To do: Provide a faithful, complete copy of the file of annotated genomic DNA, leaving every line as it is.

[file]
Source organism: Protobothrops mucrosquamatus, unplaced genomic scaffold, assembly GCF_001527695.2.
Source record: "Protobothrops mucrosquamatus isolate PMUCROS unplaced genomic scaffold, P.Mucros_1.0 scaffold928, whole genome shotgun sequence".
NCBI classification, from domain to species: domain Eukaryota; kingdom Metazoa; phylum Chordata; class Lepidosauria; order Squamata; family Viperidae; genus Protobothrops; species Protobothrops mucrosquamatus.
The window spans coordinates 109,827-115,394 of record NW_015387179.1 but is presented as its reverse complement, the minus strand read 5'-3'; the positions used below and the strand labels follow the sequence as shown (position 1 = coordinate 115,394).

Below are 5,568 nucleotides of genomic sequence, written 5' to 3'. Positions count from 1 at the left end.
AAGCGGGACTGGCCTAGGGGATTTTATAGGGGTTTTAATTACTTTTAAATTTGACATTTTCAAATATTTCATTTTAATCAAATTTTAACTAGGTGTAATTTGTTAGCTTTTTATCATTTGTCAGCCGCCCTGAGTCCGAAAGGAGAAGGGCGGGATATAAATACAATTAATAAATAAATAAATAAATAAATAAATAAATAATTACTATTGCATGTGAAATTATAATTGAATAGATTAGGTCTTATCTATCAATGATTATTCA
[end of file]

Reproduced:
Source organism: Protobothrops mucrosquamatus, unplaced genomic scaffold, assembly GCF_001527695.2.
Source record: "Protobothrops mucrosquamatus isolate PMUCROS unplaced genomic scaffold, P.Mucros_1.0 scaffold928, whole genome shotgun sequence".
NCBI classification, from domain to species: domain Eukaryota; kingdom Metazoa; phylum Chordata; class Lepidosauria; order Squamata; family Viperidae; genus Protobothrops; species Protobothrops mucrosquamatus.
The window spans coordinates 109,827-115,394 of record NW_015387179.1 but is presented as its reverse complement, the minus strand read 5'-3'; the positions used below and the strand labels follow the sequence as shown (position 1 = coordinate 115,394).

Below are 5,568 nucleotides of genomic sequence, written 5' to 3'. Positions count from 1 at the left end.
AAGCGGGACTGGCCTAGGGGATTTTATAGGGGTTTTAATTACTTTTAAATTTGACATTTTCAAATATTTCATTTTAATCAAATTTTAACTAGGTGTAATTTGTTAGCTTTTTATCATTTGTCAGCCGCCCTGAGTCCGAAAGGAGAAGGGCGGGATATAAATACAATTAATAAATAAATAAATAAATAAATAAATAAATAATTACTATTGCATGTGAAATTATAATTGAATAGATTAGGTCTTATCTATCAATGATTATTCA